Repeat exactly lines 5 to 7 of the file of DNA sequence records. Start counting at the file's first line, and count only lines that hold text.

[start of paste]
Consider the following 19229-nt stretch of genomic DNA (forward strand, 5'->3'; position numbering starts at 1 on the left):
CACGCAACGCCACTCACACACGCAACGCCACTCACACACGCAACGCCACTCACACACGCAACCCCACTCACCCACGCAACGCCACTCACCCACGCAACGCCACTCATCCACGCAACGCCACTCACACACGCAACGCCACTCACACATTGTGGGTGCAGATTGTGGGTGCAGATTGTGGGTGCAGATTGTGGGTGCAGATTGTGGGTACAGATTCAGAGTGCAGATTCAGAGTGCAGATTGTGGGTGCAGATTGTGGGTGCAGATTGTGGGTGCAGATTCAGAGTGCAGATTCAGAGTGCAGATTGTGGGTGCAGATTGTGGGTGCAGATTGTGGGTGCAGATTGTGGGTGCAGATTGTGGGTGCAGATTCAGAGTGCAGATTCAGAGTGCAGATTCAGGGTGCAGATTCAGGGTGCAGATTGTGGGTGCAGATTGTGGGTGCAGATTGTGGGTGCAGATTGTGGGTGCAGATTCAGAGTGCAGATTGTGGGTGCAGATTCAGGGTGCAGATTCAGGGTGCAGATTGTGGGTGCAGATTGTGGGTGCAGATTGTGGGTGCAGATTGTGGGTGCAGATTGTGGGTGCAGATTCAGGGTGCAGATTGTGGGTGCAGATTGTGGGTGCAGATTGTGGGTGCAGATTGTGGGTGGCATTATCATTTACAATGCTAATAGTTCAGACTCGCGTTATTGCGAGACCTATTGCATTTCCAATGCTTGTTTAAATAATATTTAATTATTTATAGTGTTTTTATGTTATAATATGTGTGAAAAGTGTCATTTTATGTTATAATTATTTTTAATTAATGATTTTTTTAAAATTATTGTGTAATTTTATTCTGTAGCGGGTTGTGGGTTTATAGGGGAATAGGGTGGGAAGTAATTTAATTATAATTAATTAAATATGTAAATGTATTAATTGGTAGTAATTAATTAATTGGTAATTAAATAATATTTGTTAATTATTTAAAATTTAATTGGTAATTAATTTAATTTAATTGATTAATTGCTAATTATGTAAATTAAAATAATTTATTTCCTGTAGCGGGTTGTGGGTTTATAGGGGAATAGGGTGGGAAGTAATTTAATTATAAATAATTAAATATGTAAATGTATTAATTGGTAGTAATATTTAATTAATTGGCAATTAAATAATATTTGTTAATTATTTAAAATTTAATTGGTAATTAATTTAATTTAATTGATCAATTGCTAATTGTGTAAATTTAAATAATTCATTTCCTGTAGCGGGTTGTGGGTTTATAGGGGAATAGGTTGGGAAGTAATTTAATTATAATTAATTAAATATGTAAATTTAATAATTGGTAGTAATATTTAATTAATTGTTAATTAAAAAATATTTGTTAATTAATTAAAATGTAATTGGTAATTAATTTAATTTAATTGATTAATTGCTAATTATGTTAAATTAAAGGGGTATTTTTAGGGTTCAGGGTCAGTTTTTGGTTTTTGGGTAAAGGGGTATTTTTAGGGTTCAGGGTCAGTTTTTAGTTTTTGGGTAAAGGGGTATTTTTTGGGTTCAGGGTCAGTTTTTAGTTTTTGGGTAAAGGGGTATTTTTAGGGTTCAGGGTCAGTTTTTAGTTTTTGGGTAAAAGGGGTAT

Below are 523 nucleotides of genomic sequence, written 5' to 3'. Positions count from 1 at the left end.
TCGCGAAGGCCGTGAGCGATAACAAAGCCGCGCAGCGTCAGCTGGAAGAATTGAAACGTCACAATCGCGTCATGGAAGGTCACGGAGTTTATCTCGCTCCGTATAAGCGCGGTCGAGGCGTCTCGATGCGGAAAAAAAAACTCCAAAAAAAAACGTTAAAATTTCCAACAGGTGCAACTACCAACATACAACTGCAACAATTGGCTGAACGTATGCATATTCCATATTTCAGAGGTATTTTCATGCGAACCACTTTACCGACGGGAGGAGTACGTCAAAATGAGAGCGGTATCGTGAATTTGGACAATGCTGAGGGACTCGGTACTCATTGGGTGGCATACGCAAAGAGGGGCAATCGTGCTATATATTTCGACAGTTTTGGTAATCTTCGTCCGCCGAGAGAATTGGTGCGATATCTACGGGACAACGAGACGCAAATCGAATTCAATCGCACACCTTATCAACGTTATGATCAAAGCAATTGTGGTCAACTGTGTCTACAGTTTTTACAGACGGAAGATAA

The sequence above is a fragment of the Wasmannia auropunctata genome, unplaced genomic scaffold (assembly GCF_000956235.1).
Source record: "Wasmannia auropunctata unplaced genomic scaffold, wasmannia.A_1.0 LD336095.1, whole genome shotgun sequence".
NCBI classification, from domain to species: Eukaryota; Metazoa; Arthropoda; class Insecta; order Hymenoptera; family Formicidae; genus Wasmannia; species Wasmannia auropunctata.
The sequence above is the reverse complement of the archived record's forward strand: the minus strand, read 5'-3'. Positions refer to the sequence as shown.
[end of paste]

The sequence above is a fragment of the Wasmannia auropunctata genome, unplaced genomic scaffold (assembly GCF_000956235.1).
Source record: "Wasmannia auropunctata unplaced genomic scaffold, wasmannia.A_1.0 LD336095.1, whole genome shotgun sequence".
NCBI classification, from domain to species: Eukaryota; Metazoa; Arthropoda; class Insecta; order Hymenoptera; family Formicidae; genus Wasmannia; species Wasmannia auropunctata.